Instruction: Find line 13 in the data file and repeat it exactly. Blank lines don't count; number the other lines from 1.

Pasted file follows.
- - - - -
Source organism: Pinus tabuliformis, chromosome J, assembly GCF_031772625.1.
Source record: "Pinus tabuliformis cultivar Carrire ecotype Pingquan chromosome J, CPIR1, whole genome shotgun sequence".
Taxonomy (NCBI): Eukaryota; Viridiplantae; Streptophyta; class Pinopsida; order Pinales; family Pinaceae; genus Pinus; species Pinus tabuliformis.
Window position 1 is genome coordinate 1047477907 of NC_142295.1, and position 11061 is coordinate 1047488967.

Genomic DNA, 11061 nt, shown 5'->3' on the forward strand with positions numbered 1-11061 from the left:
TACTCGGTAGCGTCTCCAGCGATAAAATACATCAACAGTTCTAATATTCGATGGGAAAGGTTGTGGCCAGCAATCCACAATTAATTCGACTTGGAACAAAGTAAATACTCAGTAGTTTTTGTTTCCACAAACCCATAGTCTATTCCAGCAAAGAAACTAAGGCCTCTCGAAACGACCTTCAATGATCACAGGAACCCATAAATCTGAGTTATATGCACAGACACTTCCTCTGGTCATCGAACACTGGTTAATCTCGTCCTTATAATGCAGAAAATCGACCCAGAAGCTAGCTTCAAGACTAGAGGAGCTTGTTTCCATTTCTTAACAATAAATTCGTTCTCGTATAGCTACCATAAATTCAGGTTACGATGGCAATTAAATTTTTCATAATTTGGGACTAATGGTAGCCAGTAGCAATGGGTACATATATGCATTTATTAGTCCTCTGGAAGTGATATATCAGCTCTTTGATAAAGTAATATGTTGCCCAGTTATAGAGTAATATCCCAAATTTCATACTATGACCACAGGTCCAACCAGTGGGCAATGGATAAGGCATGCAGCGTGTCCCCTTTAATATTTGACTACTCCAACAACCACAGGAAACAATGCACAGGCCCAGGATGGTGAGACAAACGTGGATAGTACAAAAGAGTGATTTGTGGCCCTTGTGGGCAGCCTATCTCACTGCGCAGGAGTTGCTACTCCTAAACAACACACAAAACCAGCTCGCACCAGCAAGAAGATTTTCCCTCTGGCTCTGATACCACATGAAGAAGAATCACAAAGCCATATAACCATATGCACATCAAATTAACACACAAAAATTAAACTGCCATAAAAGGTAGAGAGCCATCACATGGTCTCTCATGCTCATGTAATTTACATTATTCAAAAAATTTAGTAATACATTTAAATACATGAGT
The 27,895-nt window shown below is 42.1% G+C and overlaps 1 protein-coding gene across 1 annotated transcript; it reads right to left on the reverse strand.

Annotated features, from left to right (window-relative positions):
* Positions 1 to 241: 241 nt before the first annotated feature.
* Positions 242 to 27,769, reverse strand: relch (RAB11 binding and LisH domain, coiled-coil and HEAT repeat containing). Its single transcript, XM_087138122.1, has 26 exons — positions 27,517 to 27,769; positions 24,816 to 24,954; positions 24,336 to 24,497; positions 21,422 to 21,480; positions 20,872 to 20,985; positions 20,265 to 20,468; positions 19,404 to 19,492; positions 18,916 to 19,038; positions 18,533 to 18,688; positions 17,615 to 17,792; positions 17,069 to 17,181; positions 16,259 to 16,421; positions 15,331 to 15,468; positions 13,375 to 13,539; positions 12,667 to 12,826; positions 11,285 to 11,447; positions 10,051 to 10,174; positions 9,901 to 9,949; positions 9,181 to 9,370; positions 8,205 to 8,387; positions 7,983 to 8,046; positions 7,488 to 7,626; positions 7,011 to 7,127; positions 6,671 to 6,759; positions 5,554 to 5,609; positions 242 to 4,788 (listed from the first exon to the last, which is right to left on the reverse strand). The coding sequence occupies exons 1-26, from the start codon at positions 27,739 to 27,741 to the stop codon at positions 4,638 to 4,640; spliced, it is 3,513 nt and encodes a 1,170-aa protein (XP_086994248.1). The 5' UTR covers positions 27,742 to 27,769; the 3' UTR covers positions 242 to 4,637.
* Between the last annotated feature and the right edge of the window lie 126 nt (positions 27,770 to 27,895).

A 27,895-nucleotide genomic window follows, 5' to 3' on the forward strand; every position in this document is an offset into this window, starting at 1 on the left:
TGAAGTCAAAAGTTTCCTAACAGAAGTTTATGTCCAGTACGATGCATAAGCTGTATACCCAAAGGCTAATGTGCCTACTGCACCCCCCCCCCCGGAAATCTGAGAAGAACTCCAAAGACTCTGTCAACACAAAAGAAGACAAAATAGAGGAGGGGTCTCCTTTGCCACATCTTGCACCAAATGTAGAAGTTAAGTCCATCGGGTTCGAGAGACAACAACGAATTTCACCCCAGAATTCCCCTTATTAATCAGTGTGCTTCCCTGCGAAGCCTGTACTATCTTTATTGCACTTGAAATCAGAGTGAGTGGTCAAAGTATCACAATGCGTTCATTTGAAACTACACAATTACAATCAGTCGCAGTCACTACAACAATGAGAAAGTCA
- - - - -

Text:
TGAAGTCAAAAGTTTCCTAACAGAAGTTTATGTCCAGTACGATGCATAAGCTGTATACCCAAAGGCTAATGTGCCTACTGCACCCCCCCCCCCGGAAATCTGAGAAGAACTCCAAAGACTCTGTCAACACAAAAGAAGACAAAATAGAGGAGGGGTCTCCTTTGCCACATCTTGCACCAAATGTAGAAGTTAAGTCCATCGGGTTCGAGAGACAACAACGAATTTCACCCCAGAATTCCCCTTATTAATCAGTGTGCTTCCCTGCGAAGCCTGTACTATCTTTATTGCACTTGAAATCAGAGTGAGTGGTCAAAGTATCACAATGCGTTCATTTGAAACTACACAATTACAATCAGTCGCAGTCACTACAACAATGAGAAAGTCA